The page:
Sunday, May 14, 2017

Remembering Grandma on Mother's Day

Grandma Middleton almost wasn't my grandma. The story she told me was that she was born a twin. She was named Dena while her sister's name was Gina. Gina died at birth and as grandma's daddy was going to town to bury the tiny baby, he was told to hurry back as the other one would die before he returned. He intended to buy a goat to milk for grandma but while in town someone told him to feed her Eagle Brand sweetened condensed milk. He did and grandma survived to marry and bear nine children.

My grandparent's first child was born in 1926. She was my Aunt Inez. Grandma said when they were staying in Tulsa, she was so afraid someone would steal her baby, she pinned Inez's nightgown to her own. My daddy was the second born child.


Grandma, Daddy, and Aunt Inez

Grandma raised her younger children during the Great Depression. Daddy said they never had much but they never felt poor. Grandpa worked hard, grandma grew what they ate, and they made do with what they had. Grandma did get a job at a canning factory in town but when she came home to see all her babies lined up along the fence line awaiting her return, she did not go back. 

The last of Grandma's children was born two years before her first grandchild. I would like to think her first grandchild was her favorite but grandma never played that game. Since grandma started taking me to church when I was three weeks old, most of my early memories are tied to those services. Memories like Sunday School stories of David tending his flock and Noah building his ark depicted on flannel backed paper cutouts stuck to a fabric covered easel. I have a vivid memory of sitting beside grandma during song service as she patted my hand against hers in rhythm to "I'll Fly Away"I remember Sunday School songs like "Jesus Loves Me" - this I know for the Bible tells me so. And "Jesus Loves The Little Children" - they are precious in his sight. I learned that "Jesus Loves Me" meant Jesus loves ME and that while I am weak, He is strong. I was taught that "Jesus Loves the Little Children" meant He loves ALL the children - not just the ones that look like me. These sermons in melody impart lessons that last a lifetime.

Since they still had five children at home when I was born, my grandparents did not often buy the grandchildren presents. We found gifts from grandma in everyday lessons and experiences. I learned that grandma was always there, calmly listening, never judging, ever wise. She taught by example without raising her voice.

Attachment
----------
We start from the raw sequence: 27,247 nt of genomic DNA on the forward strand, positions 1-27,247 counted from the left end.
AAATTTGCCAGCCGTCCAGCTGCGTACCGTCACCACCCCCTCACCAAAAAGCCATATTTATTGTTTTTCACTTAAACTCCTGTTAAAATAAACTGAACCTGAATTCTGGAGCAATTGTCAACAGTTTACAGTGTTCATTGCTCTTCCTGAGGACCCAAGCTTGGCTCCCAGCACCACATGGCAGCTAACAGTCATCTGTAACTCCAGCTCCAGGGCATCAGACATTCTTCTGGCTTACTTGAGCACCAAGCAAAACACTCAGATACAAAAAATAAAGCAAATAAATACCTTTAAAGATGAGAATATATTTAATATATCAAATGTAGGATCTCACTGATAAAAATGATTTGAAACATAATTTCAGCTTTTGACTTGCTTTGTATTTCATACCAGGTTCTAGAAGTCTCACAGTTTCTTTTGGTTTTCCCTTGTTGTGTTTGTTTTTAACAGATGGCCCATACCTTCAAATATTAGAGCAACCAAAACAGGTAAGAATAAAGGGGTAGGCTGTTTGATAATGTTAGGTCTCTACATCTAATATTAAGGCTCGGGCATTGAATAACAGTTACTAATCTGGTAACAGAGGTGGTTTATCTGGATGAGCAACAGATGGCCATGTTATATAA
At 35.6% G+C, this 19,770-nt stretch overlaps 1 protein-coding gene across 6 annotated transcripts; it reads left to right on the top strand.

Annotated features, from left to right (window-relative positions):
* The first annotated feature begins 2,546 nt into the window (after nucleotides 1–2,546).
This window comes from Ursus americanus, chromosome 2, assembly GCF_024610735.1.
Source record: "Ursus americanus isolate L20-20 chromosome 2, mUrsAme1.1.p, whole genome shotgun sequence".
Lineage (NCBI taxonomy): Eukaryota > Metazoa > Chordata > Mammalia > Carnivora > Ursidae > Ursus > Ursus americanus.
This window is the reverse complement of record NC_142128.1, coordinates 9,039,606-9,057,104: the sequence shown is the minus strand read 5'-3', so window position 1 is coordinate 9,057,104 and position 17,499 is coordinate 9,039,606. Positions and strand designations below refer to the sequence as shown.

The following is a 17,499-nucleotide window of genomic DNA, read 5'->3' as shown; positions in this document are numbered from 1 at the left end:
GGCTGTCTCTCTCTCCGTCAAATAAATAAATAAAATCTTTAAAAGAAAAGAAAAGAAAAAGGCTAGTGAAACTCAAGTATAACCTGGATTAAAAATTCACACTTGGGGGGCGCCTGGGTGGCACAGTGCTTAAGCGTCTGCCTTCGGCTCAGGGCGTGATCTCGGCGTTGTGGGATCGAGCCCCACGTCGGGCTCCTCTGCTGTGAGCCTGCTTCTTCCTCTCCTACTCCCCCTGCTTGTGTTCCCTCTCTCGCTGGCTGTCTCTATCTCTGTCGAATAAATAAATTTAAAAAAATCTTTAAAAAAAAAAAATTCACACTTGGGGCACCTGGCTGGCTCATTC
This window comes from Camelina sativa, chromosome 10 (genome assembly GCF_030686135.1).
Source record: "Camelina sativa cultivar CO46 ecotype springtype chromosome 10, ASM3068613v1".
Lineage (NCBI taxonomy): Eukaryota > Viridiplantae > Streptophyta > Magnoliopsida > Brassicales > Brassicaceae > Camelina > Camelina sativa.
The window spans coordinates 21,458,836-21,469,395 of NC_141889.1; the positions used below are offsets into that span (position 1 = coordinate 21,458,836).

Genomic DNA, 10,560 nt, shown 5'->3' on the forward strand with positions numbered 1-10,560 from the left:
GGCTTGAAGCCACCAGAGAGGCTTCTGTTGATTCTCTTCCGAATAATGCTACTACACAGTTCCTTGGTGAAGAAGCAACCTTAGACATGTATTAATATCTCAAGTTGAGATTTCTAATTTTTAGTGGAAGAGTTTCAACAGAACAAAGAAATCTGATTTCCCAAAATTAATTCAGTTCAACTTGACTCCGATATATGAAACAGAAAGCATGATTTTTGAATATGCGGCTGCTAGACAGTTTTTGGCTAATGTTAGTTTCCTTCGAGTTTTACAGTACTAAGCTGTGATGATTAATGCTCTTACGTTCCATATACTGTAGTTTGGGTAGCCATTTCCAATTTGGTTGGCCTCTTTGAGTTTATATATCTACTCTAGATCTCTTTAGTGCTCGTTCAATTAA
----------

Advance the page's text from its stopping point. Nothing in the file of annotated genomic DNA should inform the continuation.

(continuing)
We did not come from a wealthy or even a well to do family but grandma taught us to be thankful for what we did have. Nightly prayers and mealtime grace taught us to appreciate simple things like a safe home and food to eat. We understood compassion from the stories of grandma and great grandma feeding the railway hobos who showed up hungry on their front porch. We saw generosity in grandma's family filled Sunday dinners that also included many members of the church congregation. Over the years, countless weary families would knock on grandma's door requesting assistance to get closer to their destination. Did they sometimes take advantage of grandma and grandpa? Perhaps, but not one time were they turned away without a bit of money or a bite of food.

I learned honesty and integrity from grandma. I was blessed to never hear curse words pass her lips. If she gossiped, it was not around us children. I was honored to know that she and grandpa always spoke the truth. Grandpa said a man's word was his bond and that all men had value. I was given the knowledge that if I was scared, or sick, or about to have a baby my grandparents had the ear of God.

The most important lesson I learned was that if no one in the world loved me, my Grandma did.

































Monday, April 3, 2017

Family Treasures

After only seven short years, our new house no longer has the minimalist decor I swore it would always have. Although I fully intend to have garage sales this summer to clear out the clutter, some things I will always keep.

The saying is, "I wouldn't take a million dollars for it." That is how I feel about this small handmade table. I think my Mother's daddy made it. As I am now an orphan with only younger siblings, I have no way to authenticate this sweet table's history. But just in case, it is not for sale.


Although this pretty print in an original frame is not the same one Grandma had at the farm, it is still precious to me. I must have been seven or eight years old when Grandma gently explained the meaning of the picture. She said Jesus sent an angel to watch over the two children as they crossed the broken bridge. I think she wanted me to also notice how the older sister was helping her little brother in hopes I would be kinder to my own brother. Anyway, I am comforted to think of the angel's protection.


Now this little metal footstool was made by my Grandpa. My Mother's daddy was a large, rough around the edges man and a welder by trade. I thought he looked like John Wayne. Since he lived in Texas, we did not see him often. When I was growing up Texas was a lot farther away than it is now. Mama took me and my brother on a train there once. We drank a lot of water out of little cone-shaped paper cups. I have this stool and another taller one that I am saving for my kids.


I fell in love with these rubber squeaky dolls I found at a flea  market about fifteen years ago. Later someone told me my nine days younger cousin had a boy doll just like this one. He probably used it as a teether. My cousin's name was Jimmy but they say I called him Shimmy. He died when we were fifteen. 


Christmas at my Oklahoma City Grandma's house always included these mischievous-looking bookend elves. They were displayed on a shelf above her picture window. I loved to look at them but was never allowed to touch them. I leave them out year-round.